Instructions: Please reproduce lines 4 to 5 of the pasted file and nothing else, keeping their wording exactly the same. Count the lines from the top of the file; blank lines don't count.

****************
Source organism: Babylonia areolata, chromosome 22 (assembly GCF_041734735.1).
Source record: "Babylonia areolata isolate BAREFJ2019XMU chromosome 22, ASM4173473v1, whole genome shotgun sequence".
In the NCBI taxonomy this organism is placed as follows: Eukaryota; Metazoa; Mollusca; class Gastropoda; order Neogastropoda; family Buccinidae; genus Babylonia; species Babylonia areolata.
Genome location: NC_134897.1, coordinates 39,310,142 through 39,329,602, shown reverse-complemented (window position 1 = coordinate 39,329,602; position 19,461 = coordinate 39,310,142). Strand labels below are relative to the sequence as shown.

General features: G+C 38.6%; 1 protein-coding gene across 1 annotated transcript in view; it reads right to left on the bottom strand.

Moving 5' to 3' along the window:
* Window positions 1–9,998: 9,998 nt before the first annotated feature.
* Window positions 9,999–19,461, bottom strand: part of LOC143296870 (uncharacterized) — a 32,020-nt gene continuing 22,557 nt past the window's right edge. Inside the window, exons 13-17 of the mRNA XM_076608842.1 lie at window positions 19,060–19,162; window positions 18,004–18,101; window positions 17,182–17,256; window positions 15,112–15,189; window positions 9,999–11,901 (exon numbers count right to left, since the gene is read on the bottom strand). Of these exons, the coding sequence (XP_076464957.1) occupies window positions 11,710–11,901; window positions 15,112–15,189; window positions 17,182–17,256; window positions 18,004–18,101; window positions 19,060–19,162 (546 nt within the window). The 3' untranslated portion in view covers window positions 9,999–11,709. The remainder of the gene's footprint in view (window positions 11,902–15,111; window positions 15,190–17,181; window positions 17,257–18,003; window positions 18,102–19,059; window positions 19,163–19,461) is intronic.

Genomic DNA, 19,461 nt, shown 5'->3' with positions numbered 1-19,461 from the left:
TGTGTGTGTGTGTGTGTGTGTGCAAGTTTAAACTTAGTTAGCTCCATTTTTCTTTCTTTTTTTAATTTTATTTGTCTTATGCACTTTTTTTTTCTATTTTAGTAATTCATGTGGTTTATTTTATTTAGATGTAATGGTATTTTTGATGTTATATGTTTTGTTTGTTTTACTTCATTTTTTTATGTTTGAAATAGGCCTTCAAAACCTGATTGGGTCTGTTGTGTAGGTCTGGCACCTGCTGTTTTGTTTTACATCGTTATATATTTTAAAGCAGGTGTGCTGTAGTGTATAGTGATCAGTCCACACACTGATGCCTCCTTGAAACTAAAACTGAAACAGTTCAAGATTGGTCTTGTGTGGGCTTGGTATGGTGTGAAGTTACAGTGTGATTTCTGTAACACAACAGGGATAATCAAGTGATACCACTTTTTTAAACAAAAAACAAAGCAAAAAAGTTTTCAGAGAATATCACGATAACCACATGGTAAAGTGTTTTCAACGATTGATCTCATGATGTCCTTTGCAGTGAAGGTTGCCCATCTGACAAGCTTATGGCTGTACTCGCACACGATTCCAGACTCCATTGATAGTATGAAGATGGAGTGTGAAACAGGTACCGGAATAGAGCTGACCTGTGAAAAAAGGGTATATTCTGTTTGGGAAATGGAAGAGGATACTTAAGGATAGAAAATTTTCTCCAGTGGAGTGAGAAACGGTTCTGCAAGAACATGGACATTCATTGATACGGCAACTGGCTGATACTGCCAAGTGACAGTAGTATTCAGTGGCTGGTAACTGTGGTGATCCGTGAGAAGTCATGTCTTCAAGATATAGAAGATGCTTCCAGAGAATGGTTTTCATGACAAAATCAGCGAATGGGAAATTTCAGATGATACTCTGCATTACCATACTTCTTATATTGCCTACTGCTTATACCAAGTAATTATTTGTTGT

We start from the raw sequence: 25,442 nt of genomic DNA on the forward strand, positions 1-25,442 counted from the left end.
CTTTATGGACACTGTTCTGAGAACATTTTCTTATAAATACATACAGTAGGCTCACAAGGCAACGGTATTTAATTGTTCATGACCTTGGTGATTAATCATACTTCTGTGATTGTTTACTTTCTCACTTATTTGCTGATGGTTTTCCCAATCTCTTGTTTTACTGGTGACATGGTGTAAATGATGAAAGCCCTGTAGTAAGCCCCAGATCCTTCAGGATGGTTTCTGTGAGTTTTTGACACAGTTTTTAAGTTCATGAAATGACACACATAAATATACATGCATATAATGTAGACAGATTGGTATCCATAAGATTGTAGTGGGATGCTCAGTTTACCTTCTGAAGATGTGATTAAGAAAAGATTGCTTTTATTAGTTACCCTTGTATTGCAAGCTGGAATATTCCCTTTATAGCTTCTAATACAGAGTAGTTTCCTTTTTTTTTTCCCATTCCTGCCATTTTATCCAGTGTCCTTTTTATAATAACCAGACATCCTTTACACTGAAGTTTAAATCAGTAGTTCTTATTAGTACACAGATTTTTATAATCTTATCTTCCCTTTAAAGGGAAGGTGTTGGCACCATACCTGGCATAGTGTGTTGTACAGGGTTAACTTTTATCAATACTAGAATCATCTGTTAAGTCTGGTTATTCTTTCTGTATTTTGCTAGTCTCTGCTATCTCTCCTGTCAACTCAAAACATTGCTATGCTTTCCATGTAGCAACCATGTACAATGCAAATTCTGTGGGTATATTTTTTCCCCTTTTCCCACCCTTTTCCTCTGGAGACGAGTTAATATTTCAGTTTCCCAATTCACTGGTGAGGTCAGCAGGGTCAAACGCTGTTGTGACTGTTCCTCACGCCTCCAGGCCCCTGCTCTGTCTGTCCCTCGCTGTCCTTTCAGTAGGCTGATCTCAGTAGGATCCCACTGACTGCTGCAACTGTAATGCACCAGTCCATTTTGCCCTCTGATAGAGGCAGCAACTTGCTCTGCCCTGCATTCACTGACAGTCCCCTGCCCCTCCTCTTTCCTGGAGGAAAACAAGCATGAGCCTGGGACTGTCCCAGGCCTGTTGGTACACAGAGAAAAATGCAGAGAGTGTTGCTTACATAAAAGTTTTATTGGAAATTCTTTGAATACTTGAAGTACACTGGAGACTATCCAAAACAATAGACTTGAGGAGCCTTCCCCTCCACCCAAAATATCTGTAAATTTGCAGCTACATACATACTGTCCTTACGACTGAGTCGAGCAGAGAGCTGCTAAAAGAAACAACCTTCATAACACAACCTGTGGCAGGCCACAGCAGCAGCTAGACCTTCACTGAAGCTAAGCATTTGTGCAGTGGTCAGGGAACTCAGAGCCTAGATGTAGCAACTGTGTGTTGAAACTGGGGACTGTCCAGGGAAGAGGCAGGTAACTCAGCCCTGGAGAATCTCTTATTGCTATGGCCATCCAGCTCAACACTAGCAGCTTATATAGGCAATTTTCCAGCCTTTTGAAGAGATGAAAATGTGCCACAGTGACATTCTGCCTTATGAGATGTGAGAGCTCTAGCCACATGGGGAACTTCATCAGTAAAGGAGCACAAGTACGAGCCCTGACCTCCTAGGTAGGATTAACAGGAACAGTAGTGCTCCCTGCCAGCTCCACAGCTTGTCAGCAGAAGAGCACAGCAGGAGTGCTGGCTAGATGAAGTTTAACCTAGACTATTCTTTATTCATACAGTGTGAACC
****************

Genome location: NC_134897.1, coordinates 39,310,142 through 39,329,602, shown reverse-complemented (window position 1 = coordinate 39,329,602; position 19,461 = coordinate 39,310,142). Strand labels below are relative to the sequence as shown.

General features: G+C 38.6%; 1 protein-coding gene across 1 annotated transcript in view; it reads right to left on the bottom strand.